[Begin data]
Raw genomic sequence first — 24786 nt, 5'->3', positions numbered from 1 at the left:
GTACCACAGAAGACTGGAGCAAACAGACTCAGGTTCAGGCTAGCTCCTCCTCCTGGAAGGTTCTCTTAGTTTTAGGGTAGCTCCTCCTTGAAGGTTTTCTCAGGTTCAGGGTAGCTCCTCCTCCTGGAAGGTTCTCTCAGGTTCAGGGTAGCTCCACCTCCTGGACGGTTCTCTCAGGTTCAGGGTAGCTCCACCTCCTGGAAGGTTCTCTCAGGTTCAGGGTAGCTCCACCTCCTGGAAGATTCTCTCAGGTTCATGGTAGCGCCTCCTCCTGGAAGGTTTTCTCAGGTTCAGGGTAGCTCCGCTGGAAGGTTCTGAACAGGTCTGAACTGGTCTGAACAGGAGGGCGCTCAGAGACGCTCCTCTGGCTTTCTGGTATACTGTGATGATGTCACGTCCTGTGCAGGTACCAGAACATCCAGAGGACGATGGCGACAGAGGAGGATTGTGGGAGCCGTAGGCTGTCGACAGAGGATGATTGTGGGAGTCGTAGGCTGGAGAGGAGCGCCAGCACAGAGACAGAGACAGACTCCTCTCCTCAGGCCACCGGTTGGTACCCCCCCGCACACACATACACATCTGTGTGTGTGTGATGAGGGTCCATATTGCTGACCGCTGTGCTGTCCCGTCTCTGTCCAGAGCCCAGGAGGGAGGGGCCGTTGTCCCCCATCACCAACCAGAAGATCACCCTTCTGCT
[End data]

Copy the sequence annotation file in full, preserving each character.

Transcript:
Raw genomic sequence first — 24786 nt, 5'->3', positions numbered from 1 at the left:
GTACCACAGAAGACTGGAGCAAACAGACTCAGGTTCAGGCTAGCTCCTCCTCCTGGAAGGTTCTCTTAGTTTTAGGGTAGCTCCTCCTTGAAGGTTTTCTCAGGTTCAGGGTAGCTCCTCCTCCTGGAAGGTTCTCTCAGGTTCAGGGTAGCTCCACCTCCTGGACGGTTCTCTCAGGTTCAGGGTAGCTCCACCTCCTGGAAGGTTCTCTCAGGTTCAGGGTAGCTCCACCTCCTGGAAGATTCTCTCAGGTTCATGGTAGCGCCTCCTCCTGGAAGGTTTTCTCAGGTTCAGGGTAGCTCCGCTGGAAGGTTCTGAACAGGTCTGAACTGGTCTGAACAGGAGGGCGCTCAGAGACGCTCCTCTGGCTTTCTGGTATACTGTGATGATGTCACGTCCTGTGCAGGTACCAGAACATCCAGAGGACGATGGCGACAGAGGAGGATTGTGGGAGCCGTAGGCTGTCGACAGAGGATGATTGTGGGAGTCGTAGGCTGGAGAGGAGCGCCAGCACAGAGACAGAGACAGACTCCTCTCCTCAGGCCACCGGTTGGTACCCCCCCGCACACACATACACATCTGTGTGTGTGTGATGAGGGTCCATATTGCTGACCGCTGTGCTGTCCCGTCTCTGTCCAGAGCCCAGGAGGGAGGGGCCGTTGTCCCCCATCACCAACCAGAAGATCACCCTTCTGCT